But even then, analysts said that the device had potential for use in businesses as a tool for training, or to make information more accessible away from one's desk. Promising trials in hospitals and with emergency-response teams drew the most lasting excitement from potential customers — far more than, for example, the headset's turn on the catwalk at Fashion Week.
Now Glass seems to be embracing those less glamorous but arguably more practical uses.
Alphabet highlighted how Glass had made factory workers at AGCO more efficient. “By reducing the amount of back-and-forth workers have to do accessing checklists, viewing instruction manuals or sending photos from tablets or laptops as they assemble machines, Glass has reduced machinery production time by 25 percent and inspection times by 30 percent,” wrote Jay Kothari, Glass's project lead.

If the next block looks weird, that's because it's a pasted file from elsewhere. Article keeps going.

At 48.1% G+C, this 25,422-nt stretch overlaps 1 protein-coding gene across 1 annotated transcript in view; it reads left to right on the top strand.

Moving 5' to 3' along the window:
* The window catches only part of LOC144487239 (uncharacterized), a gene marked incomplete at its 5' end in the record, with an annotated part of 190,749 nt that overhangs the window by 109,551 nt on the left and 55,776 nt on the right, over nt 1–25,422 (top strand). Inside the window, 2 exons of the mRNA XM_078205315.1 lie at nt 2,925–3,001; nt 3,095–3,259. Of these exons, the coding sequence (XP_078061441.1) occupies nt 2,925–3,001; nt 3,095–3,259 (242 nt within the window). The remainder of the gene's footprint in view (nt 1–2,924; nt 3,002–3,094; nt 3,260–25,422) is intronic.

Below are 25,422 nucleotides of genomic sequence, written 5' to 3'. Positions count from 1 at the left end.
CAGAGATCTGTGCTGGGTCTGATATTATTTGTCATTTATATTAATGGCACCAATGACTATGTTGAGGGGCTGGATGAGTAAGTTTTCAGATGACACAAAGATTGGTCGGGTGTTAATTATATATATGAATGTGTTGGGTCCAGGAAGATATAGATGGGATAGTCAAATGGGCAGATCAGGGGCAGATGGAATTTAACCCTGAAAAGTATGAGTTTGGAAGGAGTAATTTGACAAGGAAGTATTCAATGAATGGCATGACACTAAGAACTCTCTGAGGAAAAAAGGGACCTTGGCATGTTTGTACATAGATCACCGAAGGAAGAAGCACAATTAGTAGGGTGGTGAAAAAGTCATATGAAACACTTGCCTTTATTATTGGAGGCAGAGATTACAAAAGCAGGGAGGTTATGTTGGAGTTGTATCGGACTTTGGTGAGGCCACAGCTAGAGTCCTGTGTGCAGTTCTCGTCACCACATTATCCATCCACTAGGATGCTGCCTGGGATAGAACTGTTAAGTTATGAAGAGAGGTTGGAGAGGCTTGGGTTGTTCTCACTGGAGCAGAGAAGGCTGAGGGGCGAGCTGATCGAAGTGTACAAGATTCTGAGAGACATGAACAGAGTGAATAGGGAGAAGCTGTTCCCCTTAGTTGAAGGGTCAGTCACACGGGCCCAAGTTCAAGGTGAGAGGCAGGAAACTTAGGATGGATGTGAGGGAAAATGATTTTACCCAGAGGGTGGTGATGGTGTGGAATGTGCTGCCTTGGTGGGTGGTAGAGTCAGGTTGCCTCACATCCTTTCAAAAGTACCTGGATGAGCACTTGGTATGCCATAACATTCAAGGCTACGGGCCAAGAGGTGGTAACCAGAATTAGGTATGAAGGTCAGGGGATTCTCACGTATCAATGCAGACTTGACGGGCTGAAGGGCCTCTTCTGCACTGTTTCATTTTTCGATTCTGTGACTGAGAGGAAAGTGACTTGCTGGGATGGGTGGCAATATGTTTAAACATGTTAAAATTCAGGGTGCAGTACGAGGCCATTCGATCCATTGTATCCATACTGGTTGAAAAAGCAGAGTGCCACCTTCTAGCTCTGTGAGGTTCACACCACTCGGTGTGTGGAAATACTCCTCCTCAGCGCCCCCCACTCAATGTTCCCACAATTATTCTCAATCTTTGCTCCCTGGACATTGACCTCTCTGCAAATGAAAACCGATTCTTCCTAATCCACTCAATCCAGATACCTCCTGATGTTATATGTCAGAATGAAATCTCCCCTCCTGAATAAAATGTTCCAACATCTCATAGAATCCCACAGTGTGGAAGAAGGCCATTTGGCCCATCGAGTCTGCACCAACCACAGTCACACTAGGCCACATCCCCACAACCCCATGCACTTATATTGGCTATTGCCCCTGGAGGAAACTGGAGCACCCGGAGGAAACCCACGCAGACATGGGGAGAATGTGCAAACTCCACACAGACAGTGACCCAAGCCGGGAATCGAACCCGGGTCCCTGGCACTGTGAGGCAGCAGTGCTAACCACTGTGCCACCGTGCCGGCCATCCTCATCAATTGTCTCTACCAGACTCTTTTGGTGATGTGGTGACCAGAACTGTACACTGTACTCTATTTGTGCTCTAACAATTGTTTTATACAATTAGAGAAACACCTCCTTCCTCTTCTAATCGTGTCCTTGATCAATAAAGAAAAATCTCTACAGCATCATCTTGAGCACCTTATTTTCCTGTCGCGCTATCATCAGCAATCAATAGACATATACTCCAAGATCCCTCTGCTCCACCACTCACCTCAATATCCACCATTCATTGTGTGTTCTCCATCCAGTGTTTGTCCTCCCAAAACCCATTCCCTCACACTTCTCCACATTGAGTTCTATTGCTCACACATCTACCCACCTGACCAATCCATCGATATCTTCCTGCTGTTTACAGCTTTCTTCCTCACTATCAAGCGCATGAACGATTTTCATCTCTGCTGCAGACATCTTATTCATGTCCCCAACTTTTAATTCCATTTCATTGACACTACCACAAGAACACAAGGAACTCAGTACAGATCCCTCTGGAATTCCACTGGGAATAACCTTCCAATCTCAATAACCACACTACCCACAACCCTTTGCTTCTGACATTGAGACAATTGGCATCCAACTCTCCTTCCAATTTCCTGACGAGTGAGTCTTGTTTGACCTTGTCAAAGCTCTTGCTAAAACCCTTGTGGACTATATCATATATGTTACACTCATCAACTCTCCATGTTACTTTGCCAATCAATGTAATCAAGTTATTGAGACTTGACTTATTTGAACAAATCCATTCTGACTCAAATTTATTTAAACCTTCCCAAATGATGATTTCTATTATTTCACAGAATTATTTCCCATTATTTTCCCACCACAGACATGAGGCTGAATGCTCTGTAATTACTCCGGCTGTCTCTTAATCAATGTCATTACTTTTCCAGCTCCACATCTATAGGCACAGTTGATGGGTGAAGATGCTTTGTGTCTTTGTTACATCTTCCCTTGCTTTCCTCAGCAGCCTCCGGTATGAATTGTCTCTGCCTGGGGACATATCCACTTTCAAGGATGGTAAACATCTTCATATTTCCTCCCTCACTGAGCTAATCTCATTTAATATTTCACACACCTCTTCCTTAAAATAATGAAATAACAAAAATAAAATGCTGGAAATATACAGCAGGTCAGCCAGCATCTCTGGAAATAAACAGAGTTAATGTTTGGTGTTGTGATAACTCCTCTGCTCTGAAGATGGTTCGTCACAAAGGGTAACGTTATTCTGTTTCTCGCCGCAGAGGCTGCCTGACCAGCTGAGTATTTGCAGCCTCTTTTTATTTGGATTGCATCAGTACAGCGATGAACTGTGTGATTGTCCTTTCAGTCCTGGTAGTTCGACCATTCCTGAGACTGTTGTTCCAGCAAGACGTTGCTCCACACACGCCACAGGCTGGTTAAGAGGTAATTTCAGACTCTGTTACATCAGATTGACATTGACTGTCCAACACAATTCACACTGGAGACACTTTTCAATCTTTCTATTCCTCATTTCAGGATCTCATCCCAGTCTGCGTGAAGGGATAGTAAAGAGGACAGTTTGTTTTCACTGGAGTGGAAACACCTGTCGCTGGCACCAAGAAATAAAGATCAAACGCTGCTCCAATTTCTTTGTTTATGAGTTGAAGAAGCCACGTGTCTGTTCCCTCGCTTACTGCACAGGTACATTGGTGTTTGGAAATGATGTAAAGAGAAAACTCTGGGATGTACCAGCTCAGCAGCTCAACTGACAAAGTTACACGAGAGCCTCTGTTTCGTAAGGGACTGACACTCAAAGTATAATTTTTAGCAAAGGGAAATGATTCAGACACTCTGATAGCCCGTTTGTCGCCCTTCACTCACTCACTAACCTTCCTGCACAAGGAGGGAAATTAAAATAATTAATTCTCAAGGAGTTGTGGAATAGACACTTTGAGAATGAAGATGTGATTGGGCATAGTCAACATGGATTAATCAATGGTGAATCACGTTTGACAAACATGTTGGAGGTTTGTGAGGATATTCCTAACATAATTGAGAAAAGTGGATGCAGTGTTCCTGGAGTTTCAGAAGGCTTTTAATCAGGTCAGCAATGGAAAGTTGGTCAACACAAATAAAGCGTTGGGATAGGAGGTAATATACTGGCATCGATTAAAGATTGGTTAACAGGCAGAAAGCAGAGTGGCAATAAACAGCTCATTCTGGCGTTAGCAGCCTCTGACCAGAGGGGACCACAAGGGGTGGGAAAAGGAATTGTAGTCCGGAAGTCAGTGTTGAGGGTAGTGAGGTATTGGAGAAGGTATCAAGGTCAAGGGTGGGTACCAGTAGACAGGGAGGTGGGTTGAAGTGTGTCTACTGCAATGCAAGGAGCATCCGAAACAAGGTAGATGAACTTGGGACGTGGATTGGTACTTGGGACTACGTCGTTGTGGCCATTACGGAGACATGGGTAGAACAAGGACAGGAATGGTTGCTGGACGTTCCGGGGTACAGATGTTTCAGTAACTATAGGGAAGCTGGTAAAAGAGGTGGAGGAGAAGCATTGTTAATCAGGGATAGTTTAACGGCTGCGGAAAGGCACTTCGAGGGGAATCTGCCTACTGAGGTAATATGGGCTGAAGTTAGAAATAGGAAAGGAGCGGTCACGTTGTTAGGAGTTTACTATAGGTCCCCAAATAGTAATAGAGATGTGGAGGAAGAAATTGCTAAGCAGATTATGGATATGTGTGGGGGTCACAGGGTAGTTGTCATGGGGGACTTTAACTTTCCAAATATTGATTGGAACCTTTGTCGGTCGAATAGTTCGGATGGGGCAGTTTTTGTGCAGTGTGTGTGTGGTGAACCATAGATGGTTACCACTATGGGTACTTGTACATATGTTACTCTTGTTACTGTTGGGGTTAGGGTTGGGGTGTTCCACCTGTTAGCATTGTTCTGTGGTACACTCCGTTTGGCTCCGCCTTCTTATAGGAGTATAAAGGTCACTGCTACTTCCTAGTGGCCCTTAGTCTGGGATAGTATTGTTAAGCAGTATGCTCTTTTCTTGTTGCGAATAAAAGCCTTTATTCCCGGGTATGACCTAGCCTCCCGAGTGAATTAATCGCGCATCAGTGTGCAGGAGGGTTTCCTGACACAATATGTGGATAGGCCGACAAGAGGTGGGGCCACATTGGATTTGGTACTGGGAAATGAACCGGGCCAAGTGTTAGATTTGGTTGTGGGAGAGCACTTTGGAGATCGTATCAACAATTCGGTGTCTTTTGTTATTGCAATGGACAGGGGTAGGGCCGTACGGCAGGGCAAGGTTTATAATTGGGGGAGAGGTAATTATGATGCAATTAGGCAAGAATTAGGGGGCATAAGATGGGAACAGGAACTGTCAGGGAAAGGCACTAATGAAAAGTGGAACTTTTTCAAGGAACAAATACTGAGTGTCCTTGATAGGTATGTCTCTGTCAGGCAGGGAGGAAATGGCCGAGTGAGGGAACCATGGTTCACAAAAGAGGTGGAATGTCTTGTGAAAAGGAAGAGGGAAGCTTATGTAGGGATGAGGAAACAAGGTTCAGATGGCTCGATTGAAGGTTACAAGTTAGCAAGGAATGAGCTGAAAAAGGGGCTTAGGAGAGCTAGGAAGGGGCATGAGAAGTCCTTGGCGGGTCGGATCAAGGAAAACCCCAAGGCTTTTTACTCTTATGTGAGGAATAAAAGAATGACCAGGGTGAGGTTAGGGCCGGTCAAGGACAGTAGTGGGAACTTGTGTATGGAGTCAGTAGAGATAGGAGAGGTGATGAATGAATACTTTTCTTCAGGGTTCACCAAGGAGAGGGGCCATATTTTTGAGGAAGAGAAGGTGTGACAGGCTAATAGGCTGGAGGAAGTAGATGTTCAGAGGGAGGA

There are still some lingering questions about how well Glass's makeover will work. Alphabet has not offered any details on the headset's price, for example; the company said in an email to The Post that prices will vary depending on how customers want to use the devices. And, even with improvements to the device's battery life, processing capability and comfort, it's certainly no guarantee that many companies are going to find a way to work the device into their own offices.
This more-focused Glass strategy also hits at a time when many Google competitors, such as Microsoft and Apple, have jumped into the world of augmented reality, which many believe is a major growth area for technology. Virtual and augmented-reality devices are expected to generate $162 billion in revenue by 2020, according to the market research firm International Data Corporation.